Mayor Eric Garcetti signed into law on Saturday an ordinance that makes Los Angeles the biggest city in the nation to gradually raise the minimum wage to $15 an hour.

He called the law "a major victory for our city" at a signing ceremony in south Los Angeles, and said the wage increases will enable working families to lift themselves out of poverty.

"LA as a whole will benefit from this boost: We have always prospered the most when everyone is able to spend money into our economy," Garcetti said.

The law will boost the minimum wage to $10.50 in July 2016, followed by annual increases to $12, $13.25, $14.25 and $15. Small businesses and certain nonprofits get an extra year to phase in the increases.

Calls for raising the minimum wage have grown as the nation struggles with fallout from the recession, worsening income inequality, persistent poverty and the challenges of immigration and the global economy.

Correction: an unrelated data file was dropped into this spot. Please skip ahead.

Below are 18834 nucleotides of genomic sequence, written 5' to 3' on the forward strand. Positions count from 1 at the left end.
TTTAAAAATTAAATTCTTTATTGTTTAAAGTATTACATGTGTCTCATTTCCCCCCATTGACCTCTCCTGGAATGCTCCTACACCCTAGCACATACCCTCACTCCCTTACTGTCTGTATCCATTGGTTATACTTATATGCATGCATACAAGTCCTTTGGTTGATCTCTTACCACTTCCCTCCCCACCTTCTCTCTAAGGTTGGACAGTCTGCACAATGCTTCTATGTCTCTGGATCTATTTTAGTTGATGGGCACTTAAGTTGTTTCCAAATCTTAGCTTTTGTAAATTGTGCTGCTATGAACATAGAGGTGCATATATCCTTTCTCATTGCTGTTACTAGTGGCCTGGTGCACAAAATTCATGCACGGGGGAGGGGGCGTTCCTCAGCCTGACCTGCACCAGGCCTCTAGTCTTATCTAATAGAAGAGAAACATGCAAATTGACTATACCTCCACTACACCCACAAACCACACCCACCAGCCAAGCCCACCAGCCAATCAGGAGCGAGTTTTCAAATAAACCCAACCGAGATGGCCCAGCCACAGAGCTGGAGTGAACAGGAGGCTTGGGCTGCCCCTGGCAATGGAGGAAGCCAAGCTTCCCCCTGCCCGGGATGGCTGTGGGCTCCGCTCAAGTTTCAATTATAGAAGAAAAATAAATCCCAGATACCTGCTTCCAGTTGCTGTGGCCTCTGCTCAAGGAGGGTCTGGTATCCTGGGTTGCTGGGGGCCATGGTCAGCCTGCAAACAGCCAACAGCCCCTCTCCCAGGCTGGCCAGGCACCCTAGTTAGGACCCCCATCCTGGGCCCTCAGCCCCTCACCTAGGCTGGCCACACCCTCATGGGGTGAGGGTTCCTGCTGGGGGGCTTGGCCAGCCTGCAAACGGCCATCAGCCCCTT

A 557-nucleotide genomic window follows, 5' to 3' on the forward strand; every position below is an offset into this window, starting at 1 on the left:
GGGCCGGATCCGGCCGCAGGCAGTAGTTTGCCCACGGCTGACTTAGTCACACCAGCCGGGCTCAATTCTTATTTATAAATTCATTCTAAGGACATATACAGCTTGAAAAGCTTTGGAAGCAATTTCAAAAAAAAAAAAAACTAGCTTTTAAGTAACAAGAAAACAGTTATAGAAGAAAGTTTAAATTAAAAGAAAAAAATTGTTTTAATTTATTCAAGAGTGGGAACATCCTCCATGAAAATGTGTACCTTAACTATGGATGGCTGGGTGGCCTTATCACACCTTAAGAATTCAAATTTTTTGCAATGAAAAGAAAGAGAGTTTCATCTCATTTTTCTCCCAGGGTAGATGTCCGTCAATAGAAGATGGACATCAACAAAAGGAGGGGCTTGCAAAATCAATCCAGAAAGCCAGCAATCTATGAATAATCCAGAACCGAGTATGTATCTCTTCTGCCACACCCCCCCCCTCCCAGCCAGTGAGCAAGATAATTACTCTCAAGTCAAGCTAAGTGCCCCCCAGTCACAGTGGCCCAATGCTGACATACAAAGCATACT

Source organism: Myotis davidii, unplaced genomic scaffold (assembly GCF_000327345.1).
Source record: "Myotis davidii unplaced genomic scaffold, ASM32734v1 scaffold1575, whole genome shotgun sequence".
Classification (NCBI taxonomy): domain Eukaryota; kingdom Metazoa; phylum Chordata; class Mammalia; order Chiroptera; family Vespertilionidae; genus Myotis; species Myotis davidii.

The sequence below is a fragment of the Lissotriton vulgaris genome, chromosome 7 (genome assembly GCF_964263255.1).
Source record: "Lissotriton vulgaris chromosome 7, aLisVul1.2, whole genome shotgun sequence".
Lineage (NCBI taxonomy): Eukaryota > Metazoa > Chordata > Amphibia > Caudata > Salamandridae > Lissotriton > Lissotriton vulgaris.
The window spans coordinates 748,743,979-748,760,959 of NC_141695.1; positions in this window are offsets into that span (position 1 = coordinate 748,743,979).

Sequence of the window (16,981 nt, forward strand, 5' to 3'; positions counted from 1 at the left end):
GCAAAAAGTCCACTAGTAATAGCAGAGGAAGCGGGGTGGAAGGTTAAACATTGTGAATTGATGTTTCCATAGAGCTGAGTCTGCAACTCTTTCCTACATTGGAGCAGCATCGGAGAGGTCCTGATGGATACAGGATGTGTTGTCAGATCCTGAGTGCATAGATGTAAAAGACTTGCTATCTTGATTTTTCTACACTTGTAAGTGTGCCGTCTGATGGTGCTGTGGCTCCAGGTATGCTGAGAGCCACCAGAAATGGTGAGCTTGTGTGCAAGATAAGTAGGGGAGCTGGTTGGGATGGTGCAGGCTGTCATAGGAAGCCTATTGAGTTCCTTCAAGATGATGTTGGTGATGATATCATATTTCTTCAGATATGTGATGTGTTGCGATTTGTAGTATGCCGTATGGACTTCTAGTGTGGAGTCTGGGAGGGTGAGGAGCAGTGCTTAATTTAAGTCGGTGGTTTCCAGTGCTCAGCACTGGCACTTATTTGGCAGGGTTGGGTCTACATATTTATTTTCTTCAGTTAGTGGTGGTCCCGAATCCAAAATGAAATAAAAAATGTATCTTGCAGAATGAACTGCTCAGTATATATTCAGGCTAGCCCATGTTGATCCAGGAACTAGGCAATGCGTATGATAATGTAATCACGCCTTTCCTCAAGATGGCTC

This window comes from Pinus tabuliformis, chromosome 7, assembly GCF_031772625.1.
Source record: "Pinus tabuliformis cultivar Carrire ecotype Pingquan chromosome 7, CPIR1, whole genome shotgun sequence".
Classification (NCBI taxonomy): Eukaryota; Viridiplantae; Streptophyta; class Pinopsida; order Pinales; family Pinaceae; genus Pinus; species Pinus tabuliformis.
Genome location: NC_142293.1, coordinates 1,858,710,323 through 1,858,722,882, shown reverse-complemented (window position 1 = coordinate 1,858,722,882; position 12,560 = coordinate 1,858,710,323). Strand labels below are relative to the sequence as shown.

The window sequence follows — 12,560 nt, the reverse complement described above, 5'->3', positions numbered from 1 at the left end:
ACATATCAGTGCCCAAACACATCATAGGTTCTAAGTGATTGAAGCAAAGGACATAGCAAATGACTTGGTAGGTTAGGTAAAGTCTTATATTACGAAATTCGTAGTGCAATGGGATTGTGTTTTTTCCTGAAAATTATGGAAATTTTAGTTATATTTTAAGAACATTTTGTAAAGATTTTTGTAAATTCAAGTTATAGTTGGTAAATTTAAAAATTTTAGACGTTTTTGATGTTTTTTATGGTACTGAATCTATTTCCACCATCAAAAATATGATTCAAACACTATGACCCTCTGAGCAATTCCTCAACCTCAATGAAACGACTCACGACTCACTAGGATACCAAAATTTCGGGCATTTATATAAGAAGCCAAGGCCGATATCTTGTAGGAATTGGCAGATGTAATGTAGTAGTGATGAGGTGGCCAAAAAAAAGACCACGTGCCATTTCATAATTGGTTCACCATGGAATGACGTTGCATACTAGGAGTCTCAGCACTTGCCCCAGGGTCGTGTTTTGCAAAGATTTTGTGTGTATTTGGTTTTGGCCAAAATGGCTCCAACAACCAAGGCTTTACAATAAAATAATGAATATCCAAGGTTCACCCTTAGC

Seattle and San Francisco also have phased-in minimum wage laws that eventually require hourly pay of $15 an hour, or annual pay of about $31,200 for a full-time job. Last year, Chicago passed a phased-in minimum wage increase to $13 an hour.

Last week, the California Senate approved a plan to raise the statewide minimum wage again, lifting it to $13 an hour in 2017 and tying it to the rate of inflation after that.